For the use-case of showing different images in different viewports, you would need to stick to JavaScript or CSS. The sense in the room was that this is not a strong enough use-case to justify modifying HTML for it.

At some point I suggested adding an optional marker (in a separate attribute or in the micro-syntax) that forces the browser to respect srcset – let’s call it the strict marker for now. The strict marker would allow us to serve different images to different devices, including art direction needs. The image we serve would need to cover all the viewports in this device (e.g. landscape & portrait), but that’s still smaller than the full image in many cases. We debated this a bit, but didn’t reach any final conclusion.

Personal Perspective

While the conversation was very interesting, we didn’t really change the direction much… Browsers will stay on course implementing DPR for srcset (likely to show up soon), and my expectation is that they’ll add support for viewport width shortly after.

Personally, I arrived at the meetup favoring picture, but left it favoring srcset… assuming we add viewport and the strict marker, and that we implement Resource Priorities. With that combination, I believe we tackle the main performance needs: serve low res images to low res devices (srcset); avoid excessive client-side cropping (strict); and avoid downloading hidden images (Resource Priorities). I think it’ll be nice if we also added support for non-pixel viewport definitions.

I still think there’s room for Client Hints, especially if you want your images optimized through an automated tool, like Akamai’s FEO or Pagespeed. In addition, Client Hints is useful for more than just responsive images, and we need to judge it based on its complete value, not a specific hint.

All in all, I found the meetup very educational, and – while they were somewhat antagonistic – I saw a fair bit of merit in the implementer remarks. Hopefully you find this summary useful as well.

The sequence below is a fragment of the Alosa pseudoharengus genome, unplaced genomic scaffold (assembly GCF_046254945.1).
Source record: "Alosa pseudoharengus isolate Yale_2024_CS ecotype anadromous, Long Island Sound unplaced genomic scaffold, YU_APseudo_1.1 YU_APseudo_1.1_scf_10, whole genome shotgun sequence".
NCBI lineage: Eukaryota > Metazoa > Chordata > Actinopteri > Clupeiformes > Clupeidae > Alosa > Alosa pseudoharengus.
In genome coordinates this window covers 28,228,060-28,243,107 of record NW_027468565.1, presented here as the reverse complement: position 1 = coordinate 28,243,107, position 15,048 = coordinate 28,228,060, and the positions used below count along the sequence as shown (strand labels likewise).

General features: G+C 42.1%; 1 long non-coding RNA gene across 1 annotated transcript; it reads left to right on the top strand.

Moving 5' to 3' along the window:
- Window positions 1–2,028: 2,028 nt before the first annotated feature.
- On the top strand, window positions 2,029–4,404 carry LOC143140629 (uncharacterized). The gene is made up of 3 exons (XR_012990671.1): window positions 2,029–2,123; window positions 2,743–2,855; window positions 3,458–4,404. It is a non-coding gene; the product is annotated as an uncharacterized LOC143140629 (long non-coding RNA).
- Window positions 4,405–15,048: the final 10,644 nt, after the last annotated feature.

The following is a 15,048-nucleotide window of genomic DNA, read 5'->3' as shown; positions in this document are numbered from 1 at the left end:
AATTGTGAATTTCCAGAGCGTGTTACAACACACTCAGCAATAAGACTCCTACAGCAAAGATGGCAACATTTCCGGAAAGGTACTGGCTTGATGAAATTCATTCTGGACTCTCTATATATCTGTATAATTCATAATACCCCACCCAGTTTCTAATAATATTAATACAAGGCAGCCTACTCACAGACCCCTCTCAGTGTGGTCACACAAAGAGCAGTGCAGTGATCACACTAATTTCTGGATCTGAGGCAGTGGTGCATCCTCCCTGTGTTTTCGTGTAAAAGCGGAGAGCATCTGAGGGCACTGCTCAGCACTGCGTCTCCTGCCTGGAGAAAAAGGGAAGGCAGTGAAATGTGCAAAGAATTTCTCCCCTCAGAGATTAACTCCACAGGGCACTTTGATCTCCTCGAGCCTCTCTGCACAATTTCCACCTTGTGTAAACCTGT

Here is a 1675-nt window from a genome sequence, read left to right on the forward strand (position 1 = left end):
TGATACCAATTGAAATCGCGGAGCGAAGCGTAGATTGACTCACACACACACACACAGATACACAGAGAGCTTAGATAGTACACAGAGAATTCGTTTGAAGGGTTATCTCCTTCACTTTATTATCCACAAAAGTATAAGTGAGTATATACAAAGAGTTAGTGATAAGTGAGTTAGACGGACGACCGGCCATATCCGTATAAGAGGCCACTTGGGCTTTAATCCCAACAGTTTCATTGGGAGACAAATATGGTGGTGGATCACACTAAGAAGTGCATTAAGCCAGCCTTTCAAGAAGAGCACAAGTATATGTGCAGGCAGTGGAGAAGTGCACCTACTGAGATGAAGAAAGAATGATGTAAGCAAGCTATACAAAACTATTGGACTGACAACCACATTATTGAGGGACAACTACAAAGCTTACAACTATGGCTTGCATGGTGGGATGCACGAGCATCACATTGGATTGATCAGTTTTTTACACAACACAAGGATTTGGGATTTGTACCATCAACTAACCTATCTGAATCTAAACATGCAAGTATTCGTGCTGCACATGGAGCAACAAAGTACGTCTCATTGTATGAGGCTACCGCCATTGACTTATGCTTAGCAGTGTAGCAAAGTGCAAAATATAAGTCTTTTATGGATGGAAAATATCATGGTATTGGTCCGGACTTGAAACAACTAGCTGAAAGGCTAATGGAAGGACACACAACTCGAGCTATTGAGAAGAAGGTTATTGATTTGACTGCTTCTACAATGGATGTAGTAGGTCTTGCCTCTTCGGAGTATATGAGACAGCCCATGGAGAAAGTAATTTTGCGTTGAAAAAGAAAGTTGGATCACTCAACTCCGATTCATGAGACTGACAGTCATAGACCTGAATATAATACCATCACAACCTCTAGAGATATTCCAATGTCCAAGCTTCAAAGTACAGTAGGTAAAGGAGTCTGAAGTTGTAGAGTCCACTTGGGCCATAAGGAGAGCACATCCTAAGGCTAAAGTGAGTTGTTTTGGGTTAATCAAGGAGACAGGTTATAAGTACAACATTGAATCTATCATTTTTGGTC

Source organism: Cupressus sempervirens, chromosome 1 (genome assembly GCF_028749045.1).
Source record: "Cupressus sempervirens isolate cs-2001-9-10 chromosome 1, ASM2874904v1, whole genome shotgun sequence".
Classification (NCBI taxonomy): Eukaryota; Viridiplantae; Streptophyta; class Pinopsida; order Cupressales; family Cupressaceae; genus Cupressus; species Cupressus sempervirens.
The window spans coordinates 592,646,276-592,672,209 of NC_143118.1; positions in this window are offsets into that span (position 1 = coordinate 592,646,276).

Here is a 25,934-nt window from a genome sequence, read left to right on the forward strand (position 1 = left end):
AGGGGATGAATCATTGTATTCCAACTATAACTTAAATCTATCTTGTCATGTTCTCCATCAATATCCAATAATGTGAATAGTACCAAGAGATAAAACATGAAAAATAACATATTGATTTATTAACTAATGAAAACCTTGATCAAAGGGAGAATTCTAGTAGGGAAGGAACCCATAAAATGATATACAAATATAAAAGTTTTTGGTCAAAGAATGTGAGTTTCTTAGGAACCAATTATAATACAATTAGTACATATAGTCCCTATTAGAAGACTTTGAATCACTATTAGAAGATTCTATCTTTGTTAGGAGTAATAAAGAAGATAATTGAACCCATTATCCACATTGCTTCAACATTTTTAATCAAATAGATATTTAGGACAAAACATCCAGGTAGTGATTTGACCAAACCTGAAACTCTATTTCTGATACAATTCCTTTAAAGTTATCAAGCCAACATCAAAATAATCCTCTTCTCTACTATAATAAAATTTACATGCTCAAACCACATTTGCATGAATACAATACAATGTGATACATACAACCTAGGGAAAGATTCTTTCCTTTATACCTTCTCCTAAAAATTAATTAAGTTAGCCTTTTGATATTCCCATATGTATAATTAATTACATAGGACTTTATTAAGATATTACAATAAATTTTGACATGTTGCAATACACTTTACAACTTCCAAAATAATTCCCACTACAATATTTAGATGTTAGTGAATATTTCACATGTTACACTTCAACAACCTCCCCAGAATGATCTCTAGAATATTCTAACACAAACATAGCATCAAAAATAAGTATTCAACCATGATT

Posted on September 13th, 2013
  • tiebasq

    Browser vendors are such crybabies. Handling of fiew source elements is not hard. They’re implementing amazing JS engines, video codecs and GPU acceleration and …find getElementsByTagName(‘source’) hard. What a joke.

    • Tab Atkins Jr.

      You seriously think *that’s* the part they find hard? No, it’s handling all the corner cases around dealing with mutations/additions/deletions of elements at all points of the document’s timeline, particularly while you’re in the middle of parsing the element and its children. These corner cases aren’t *useful*, but they’re still necessary to define and properly implement unless you want random behavior from browsers.

      In contrast, attributes (whether one or several) are much easier, because they’re parsed all at once.

      I mean, for chrissakes, browser vendors aren’t *lying* when they say it’s hard. It’s not even really *hard*, per se – it’s just very fiddly and complex for little to no benefit over alternative syntaxes.

    • Guypo

      The concern they voiced wasn’t implementation complexity, but rather processing time and future usage. Once you add something to a browser, you pretty much can never take it back, because some websites would be using it. This means any change needs to be very carefully considered, since you’ll need to live with it forever.